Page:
Walking The Bund and sailing the Huangpu River are great, but there’s no better way to get a feel for the heartbeat of China’s most glamorous (and populous) city than by following your tastebuds. Here’s Dilvin Yasa’s Shanghai in 7 dishes…
‘Come to Shanghai and eat us out of house and home’ was perhaps not the brief I was given when I landed in the ‘Paris of the East’ recently, but with a sweeter-than-average cuisine heavy on ‘drunken’ chicken and crab how can anyone resist? Four days, 60 kilograms and endless unbelievable dining experiences later, I present to you the seven dishes (and in the case of one restaurant, experience) you need to pop in your ‘must do’ journal immediately.
When I was instructed to book a table at the recently opened W Shanghai’s upscale YEN restaurant and order myself chef CK Sau’s modern take on Peking duck, I thought they were confused. The centuries-old dish – one of the main dishes on imperial court menus back in the 1300s – hails from Beijing, not Shanghai and the request is not unlike someone in Coober Pedy asking you to try their ‘famous’ seafood platter.
But oh, what a revelation! Rather than stuff a pancake with duck meat, spring onion and cucumber, Sau pairs the duck with a surprising piece of melon and serves it up with a rose-infused sauce. It sounds wrong, but tastes oh so right.
If you’re hankering for traditional street food, it doesn’t get any more authentic than Jia Jia Tang Bao, a hole-in-the-wall at the People’s Square as notorious for its looooong lines and plastic-stool ambience as it is for its made-to-order soup dumplings – or xiaolongbao.
Most locals swear you can do no better than the hot parcels of pork and soup, but I’m convinced pure crab is the clear winner. Regardless, give yourself extra time and prepare to go straight on the nod afterwards.
Technically, I’m cheating, however no dining compilation of Shanghai is complete without Ultraviolet, a three Michelin-starred ‘experiential’ restaurant conceived and executed by French chef Paul Pairet, located somewhere so secret, no one actually knows where it is (a bus transports you to an unmarked entrance somewhere near Suzhou Creek).
What comes next is the ultimate multi-sensory experience for 10 guests only, featuring 20 courses served by a team of chefs, servers and producers who activate sounds, lights, scents and videos from a nearby control room. The dishes too also remain closely guarded – although a quick scroll on Instagram shows diners enjoying the likes of Coca Cola duck. Got a spare $800? You can make a booking and tell us all about it.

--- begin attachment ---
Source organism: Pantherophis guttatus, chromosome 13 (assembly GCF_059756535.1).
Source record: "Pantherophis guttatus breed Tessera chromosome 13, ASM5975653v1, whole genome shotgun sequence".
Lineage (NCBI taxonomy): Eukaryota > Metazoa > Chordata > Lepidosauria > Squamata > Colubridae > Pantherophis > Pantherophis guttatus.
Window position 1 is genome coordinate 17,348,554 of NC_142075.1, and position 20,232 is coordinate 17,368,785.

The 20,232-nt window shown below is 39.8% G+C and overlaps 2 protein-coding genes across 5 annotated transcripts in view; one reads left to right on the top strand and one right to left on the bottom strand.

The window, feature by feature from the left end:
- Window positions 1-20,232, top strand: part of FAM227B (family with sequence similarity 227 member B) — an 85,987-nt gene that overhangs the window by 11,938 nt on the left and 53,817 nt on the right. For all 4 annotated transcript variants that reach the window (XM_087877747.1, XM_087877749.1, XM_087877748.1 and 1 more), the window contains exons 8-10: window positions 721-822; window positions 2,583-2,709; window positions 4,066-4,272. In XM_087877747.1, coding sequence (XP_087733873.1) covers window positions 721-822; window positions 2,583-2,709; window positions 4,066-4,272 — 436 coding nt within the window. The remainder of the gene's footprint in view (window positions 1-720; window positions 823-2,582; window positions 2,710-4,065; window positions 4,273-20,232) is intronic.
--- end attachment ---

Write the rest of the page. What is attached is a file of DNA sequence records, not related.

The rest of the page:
If you’ve ever wondered what eating in a prison dining room must feel like, pay a visit to Wei Xiang Zhai, a decades-old restaurant where the scenes are so chaotic that many food reviewers often refer to it kindly as being a somewhat ‘unforgiving’ environment.
People keep coming back however, because their signature sesame noodles – angel hair wheat noodles slicked with molten sesame-chilli paste and topped with your choice of meat – is so good, it’s worth fighting the hordes off to get a seat and then showing off your shiv anytime someone hovers by your table. I plan to go back the minute I’m next in Shanghai. If they’ll have me.
I don’t eat pork, but if I did, locals assure me the first place they’d mark on my list is culinary institution Da Hu Chun for a few plates of their sheng jian bao – juicy pockets of pork wrapped in bread dough that is fried and then steamed.
Although the buns are now a consistent thread in the tapestry of Shanghai’s dining scene, the history of sheng jian bao is a little murky, with many reporting it was created in the early 1900s to be served in tea shops as part of dim sum. Da Hu Chun, now a chain, began serving it in the 1930s its original location on Sichuan Lu is the best place to park yourself.
Can’t afford (or can’t find) Ultraviolet? Head straight on over to Pairet’s other award-winning offering, Mr & Mrs Bund, and give yourself over to the carnivorous pleasures of its mouth-watering long short rib teriyaki, a cut said to be inspired by Pairet’s dog’s bone and cooked for 12 hours so that the meat falls away from the bone at the merest suggestion.
There’s no history lesson here and no Shanghai element, but a visit to Mr & Mrs Bund will enable you to nod your head knowingly whenever someone brings up this dish – because someone eventually will. It’s only a matter of time.
Taian Table powerhouse Stefan Stiller does not want me to use the word fusion to describe his Michelin-starred restaurant. “Fusion is confusion – especially in print,” he warns and I gulp. Working my way through his 14-course degustation which is NOT fusion, but dishes of perfection with an Asian influence yet with its roots in Europe, I don’t even care anymore – it’s that delicious that he can call me Shirley and I’ll answer to it.
Reflective of the ever-changing cosmopolitan vibe of the city, the menu changes every month and I happen on Menu No 11, which features everything from king crab with avocado and tomato jelly, to grilled octopus with quinoa and capsicum water.